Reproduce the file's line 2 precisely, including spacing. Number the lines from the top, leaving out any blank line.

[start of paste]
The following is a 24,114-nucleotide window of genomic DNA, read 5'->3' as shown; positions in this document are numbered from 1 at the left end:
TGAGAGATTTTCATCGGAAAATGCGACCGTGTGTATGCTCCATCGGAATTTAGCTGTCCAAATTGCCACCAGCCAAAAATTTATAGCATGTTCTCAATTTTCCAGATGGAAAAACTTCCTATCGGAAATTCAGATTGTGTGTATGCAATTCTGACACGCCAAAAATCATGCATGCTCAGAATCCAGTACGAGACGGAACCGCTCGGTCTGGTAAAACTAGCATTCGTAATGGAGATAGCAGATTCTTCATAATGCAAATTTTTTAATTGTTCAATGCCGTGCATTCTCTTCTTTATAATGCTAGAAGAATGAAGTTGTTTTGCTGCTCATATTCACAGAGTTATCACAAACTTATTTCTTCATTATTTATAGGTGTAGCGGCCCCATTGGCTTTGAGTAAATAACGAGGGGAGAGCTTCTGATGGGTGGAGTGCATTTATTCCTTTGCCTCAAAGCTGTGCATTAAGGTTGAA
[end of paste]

TGAGAGATTTTCATCGGAAAATGCGACCGTGTGTATGCTCCATCGGAATTTAGCTGTCCAAATTGCCACCAGCCAAAAATTTATAGCATGTTCTCAATTTTCCAGATGGAAAAACTTCCTATCGGAAATTCAGATTGTGTGTATGCAATTCTGACACGCCAAAAATCATGCATGCTCAGAATCCAGTACGAGACGGAACCGCTCGGTCTGGTAAAACTAGCATTCGTAATGGAGATAGCAGATTCTTCATAATGCAAATTTTTTAATTGTTCAATGCCGTGCATTCTCTTCTTTATAATGCTAGAAGAATGAAGTTGTTTTGCTGCTCATATTCACAGAGTTATCACAAACTTATTTCTTCATTATTTATAGGTGTAGCGGCCCCATTGGCTTTGAGTAAATAACGAGGGGAGAGCTTCTGATGGGTGGAGTGCATTTATTCCTTTGCCTCAAAGCTGTGCATTAAGGTTGAA